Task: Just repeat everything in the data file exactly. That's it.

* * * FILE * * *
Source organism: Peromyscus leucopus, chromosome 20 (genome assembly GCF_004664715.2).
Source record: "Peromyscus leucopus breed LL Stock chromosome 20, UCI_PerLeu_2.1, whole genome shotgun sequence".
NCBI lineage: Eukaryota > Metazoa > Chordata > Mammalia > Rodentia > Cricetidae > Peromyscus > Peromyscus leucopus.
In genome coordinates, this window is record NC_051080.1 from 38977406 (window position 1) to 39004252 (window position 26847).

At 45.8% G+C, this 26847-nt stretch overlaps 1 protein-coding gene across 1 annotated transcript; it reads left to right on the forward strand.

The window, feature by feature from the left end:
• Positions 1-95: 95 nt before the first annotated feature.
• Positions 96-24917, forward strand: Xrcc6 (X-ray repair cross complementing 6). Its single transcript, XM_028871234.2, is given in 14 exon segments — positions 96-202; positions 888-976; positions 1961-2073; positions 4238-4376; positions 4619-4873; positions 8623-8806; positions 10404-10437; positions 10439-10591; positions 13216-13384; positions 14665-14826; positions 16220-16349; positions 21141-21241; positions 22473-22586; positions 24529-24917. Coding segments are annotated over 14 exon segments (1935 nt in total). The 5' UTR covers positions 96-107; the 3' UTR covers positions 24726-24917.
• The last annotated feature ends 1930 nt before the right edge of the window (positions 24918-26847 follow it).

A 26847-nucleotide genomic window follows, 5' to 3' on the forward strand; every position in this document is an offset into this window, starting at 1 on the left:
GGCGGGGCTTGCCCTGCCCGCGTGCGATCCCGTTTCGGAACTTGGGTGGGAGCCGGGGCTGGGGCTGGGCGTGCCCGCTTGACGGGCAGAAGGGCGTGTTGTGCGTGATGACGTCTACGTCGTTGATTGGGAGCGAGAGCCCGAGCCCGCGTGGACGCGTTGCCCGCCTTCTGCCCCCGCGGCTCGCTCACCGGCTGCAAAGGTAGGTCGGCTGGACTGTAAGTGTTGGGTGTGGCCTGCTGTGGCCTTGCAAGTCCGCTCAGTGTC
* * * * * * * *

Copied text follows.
Source organism: Peromyscus leucopus, chromosome 20 (genome assembly GCF_004664715.2).
Source record: "Peromyscus leucopus breed LL Stock chromosome 20, UCI_PerLeu_2.1, whole genome shotgun sequence".
NCBI lineage: Eukaryota > Metazoa > Chordata > Mammalia > Rodentia > Cricetidae > Peromyscus > Peromyscus leucopus.
In genome coordinates, this window is record NC_051080.1 from 38977406 (window position 1) to 39004252 (window position 26847).

At 45.8% G+C, this 26847-nt stretch overlaps 1 protein-coding gene across 1 annotated transcript; it reads left to right on the forward strand.

The window, feature by feature from the left end:
• Positions 1-95: 95 nt before the first annotated feature.
• Positions 96-24917, forward strand: Xrcc6 (X-ray repair cross complementing 6). Its single transcript, XM_028871234.2, is given in 14 exon segments — positions 96-202; positions 888-976; positions 1961-2073; positions 4238-4376; positions 4619-4873; positions 8623-8806; positions 10404-10437; positions 10439-10591; positions 13216-13384; positions 14665-14826; positions 16220-16349; positions 21141-21241; positions 22473-22586; positions 24529-24917. Coding segments are annotated over 14 exon segments (1935 nt in total). The 5' UTR covers positions 96-107; the 3' UTR covers positions 24726-24917.
• The last annotated feature ends 1930 nt before the right edge of the window (positions 24918-26847 follow it).

A 26847-nucleotide genomic window follows, 5' to 3' on the forward strand; every position in this document is an offset into this window, starting at 1 on the left:
GGCGGGGCTTGCCCTGCCCGCGTGCGATCCCGTTTCGGAACTTGGGTGGGAGCCGGGGCTGGGGCTGGGCGTGCCCGCTTGACGGGCAGAAGGGCGTGTTGTGCGTGATGACGTCTACGTCGTTGATTGGGAGCGAGAGCCCGAGCCCGCGTGGACGCGTTGCCCGCCTTCTGCCCCCGCGGCTCGCTCACCGGCTGCAAAGGTAGGTCGGCTGGACTGTAAGTGTTGGGTGTGGCCTGCTGTGGCCTTGCAAGTCCGCTCAGTGTC